The other day on Twitter I was hearing positive things about tweets from the USCCB Twitter account @USCCB. Had I fallen into an alternate universe where the bureaucratic USCCB were able to engage in Twitter? What happened? Mostly I wondered who was the person and team behind it.
So I was certainly interest when CNA published this story Who’s responsible for the USCCB’s Twitter?.
Baltimore, Md., Jun 13, 2019 / 04:40 pm (CNA).- Over the course of the US Conference of Catholic Bishops’ spring general assembly, questions arose online: what was going on with the suddenly-chatty USCCB Twitter account? Did they give an intern, or perhaps a particularly hip young priest or enthusiastic new convert the password? Had the account been hacked?
As it turns out, none of those were true. The account is run by Connie Poulos, a 31-year-old content and marketing coordinator at the USCCB. She’s not an intern – and has worked for the conference since 2017, originally as a digital media specialist – and she’s not a convert, and she’s definitely not a priest. She’s married, and she and her husband are in the process of adopting a son from China.
Poulos sat down with CNA during this week’s general assembly to discuss what prompted the USCCB’s new online persona. Apparently, this strategy was part of a larger plan to attempt to present a more humanizing look at the bishops of the conference, and better to engage with the account’s 156,000 Twitter followers.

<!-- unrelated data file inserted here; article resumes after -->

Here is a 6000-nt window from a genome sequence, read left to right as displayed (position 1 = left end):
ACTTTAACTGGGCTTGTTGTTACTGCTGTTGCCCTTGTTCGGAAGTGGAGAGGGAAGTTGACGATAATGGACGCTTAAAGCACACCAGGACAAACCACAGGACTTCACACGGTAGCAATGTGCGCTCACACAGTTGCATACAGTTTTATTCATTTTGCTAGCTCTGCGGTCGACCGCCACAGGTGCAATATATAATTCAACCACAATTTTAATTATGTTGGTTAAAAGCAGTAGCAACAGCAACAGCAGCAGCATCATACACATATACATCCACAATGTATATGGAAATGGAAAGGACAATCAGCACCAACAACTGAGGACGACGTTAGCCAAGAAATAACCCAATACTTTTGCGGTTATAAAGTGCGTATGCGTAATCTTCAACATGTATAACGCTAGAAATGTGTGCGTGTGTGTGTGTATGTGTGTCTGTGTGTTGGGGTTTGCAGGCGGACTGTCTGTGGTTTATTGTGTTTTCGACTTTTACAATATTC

“When I first started in 2017, we didn’t engage on this level, but we did engage,” she explained. “Then, McCarrick happened.”
The article showcases some of the tweets and the amount of engagement when the account asked “If you are a young Catholic who is still Catholic, what has made you stay?”
Many of the replies encapsulate a way forward. They were certainly not a cry for watering down the faith.
Still I was annoyed by one thing. The @USCCB account replied to many of the tweets answering this question. Yet if someone mentioned, the TLM – no reply. I saw a lot of such tweets and mostly they were not from people just trolling the USCCB, but young people impacted by the Latin Mass. They should not have been ignored as if they were lepers.
Update: On my Facebook page, Connie Ann Poulos replied to this specific paragraph:
You know, it’s interesting. It was
purehuman error on my part and now it’s become a thing. I tried to click “like” on each one, but that doesn’t show up. I think if I were to go in and seek them out now it might be obvious. I know there were some that I was like “awesome!” or “amen” or “thanks for sharing” but we literally had a complete tidal wave of TLM responses so it was hard to keep up.
I do see how they would have felt ignored, though, and I am sorry about that. Maybe I can find a way to do something.
Now just waiting for them to ask us older Catholics, “what has made you stay?” Although I sure the answers would have some of the same range as answered here.